But Christen Golden Testa, the director of the California Health Program for the Children's Partnership, points out that the $63 million in federal funding has already been allocated to California's children. Whatever portion of the money California doesn't use will be redistributed to states that can use it.
"It's a huge bang for our buck," she says. "We not only get the federal money into California, but it also keeps our children healthy and in school learning. It really is that pound of prevention."
Healthcare advocates worry that if the Governor's proposal passes, uninsured families on the waiting list may be forced to forgo expensive doctor visits, turning to already-overcrowded emergency rooms for healthcare. It's a prospect the San Diego County Department of Health and community healthcare groups hope to avoid.
"It puts pressure on emergency-department teams, which typically means longer waits," says Steve Escoboza, president and CEO of the Healthcare Association of San Diego and Imperial Counties. He points out that longer waits affect everyone, including the insured.
"People who are uninsured not only live sicker and die younger, they are also one emergency away from financial ruin," says Anthony Wright, executive director of Health Access California. "It makes a lot more sense to insure people and make sure they get the preventative care they need so that they're not in the emergency room stressing a healthcare system that is already very fragile."
In addition to Healthy Families, the Governor has also purposed plans to cap enrollment in two other programs that provide children with healthcare. The California Children's Services (CCS) program pays for doctor visits, hospital stays and surgery for an estimated 37,000 severely or chronically ill children. Schwarzenegger's proposal would cap CCS enrollment at current levels and put roughly 1,500 children on waiting list next year.
Nieves' daughter, Kasssandra, is currently covered under CCS. The program pays for the braces, walker and wheelchair she needs to get around, as well as therapy sessions, doctor visits, medication and her upcoming surgery. Nieves says she can't imagine having to wait for the help her daughter needs.
"It is incredible what they have done for her. I don't know how people would get through without this program," she says. "It just kills me, knowing how difficult it is-it just doesn't make sense. How do you put somebody on hold? You can't put your child's disability on hold."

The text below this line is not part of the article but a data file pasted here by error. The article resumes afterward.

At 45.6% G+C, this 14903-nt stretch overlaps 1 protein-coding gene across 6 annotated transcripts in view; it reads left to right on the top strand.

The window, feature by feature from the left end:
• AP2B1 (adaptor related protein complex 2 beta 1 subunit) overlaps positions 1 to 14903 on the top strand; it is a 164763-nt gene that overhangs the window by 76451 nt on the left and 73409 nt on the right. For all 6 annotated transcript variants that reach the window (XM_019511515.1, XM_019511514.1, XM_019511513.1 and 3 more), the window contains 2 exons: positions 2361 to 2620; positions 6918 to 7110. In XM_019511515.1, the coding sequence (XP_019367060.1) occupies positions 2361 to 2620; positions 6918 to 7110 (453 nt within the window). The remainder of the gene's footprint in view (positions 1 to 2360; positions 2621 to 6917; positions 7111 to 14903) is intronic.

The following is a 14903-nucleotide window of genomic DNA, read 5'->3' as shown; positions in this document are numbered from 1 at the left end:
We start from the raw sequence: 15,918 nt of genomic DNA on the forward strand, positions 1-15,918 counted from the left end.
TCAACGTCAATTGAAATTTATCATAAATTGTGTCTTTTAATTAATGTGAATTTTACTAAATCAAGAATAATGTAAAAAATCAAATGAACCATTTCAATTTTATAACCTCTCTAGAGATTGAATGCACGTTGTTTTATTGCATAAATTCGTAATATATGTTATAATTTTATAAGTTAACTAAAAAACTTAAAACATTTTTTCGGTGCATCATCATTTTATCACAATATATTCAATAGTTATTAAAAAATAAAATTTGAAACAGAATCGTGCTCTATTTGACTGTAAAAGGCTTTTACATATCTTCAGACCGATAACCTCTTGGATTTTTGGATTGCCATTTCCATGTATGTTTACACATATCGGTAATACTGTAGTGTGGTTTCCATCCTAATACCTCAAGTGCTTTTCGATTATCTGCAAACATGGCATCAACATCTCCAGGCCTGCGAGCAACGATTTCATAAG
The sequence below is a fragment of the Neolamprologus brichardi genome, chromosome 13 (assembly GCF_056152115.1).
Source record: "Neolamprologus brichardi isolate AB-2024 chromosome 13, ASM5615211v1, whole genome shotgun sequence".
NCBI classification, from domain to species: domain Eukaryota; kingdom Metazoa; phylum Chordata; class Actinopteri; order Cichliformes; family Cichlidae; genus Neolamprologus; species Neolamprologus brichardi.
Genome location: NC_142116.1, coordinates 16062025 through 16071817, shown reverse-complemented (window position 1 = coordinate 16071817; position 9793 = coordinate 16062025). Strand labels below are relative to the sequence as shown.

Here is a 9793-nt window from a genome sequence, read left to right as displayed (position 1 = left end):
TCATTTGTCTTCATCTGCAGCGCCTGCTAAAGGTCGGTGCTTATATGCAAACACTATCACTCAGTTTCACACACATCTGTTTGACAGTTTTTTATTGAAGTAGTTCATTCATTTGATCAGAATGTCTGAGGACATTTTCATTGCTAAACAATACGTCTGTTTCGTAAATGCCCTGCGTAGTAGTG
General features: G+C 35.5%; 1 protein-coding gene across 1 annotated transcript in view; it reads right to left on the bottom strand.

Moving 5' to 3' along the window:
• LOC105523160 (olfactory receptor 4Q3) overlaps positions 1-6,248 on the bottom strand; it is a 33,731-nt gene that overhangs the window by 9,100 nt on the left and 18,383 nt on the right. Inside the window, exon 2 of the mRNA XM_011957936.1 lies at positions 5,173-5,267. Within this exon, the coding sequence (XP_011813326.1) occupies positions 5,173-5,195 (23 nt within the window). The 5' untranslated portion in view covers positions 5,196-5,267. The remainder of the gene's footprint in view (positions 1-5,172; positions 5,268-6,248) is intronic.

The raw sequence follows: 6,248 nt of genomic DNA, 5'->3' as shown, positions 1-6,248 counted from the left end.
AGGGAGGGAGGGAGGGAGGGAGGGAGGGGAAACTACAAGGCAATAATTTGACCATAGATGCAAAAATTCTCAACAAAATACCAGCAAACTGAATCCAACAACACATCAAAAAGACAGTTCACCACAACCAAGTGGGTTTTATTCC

Schwarzenegger also wants to halt the enrollment of legal immigrants in the Medi-Cal system. By doing so, he would keep an estimated 75,000 legally documented immigrant children, elderly and disabled from obtaining state-funded health insurance in the coming year.
Altogether the Governor's plans have left children's welfare advocates feeling disappointed and misled. Nieves says Schwarzenegger's plans are just cruel.
"All he has to do is put himself in this situation," she says, her voice breaking. "You can't put somebody's child on hold because there is no room. You can't put a child's life on hold and wait to see if they have the space for them. It's not fair and it's not right."
Feelings of disappointment seem understandable considering Schwarzenegger's words on the campaign trail and his political past. During his campaign, Schwarzenegger often touted his impressive record of child advocacy, including the successful passage of the After School Education and Safety Act, which he funded with $1 million of his own money, and his service as head of President's Council on Physical Fitness and Sports under the first President Bush.
Wright notes that during the only debate appearance of his 2003 campaign, candidate Schwarzenegger lauded the Healthy Families and criticized then-Gov. Gray Davis for not enrolling more children in the program.
"We have to make sure that every child in California is insured," candidate Schwarzenegger said in the September debate. "We have a Healthy Family program here in California, and it is a very, very good program. The only problem with the program right now is that only two-thirds of the people that are eligible are not having this health care."
During Davis' tenure, enrollment in Healthy Families increased by about 600,000 children.
Schwarzenegger spokesperson Ashley Snee said the Governor doesn't take these programs lightly and is making difficult choices in a time of fiscal emergency. "For all of these programs, the Governor's goal was to maintain essential services for the state's most vulnerable and at-risk," she says, "while at the same time implement strategies to better manage and control program costs over the long run. These reforms will allow the state to provide essential services to those most in need."
Schwarzenegger's office refused to comment on how that need would be determined or on the waiting list estimates put forth by various advocacy groups.
"It's not leadership to balance a budget by denying children healthcare," says Wright. "He said he was going to use his governorship as a bully pulpit to enroll more children-instead, with these cuts, he is simply being a bully."
While Schwarzenegger pushes his plan in Sacramento, Nieves knows her future holds many more doctors visits. But she hopes to be fully enrolled in Healthy Families before the Legislature makes its final vote on the budget this summer. In the meantime, she asks that politicians consider the financial troubles of families like hers before they attempt to save the state by preventing kids from getting the healthcare that they need.
"We need the help," she says.
After all, these are tough times.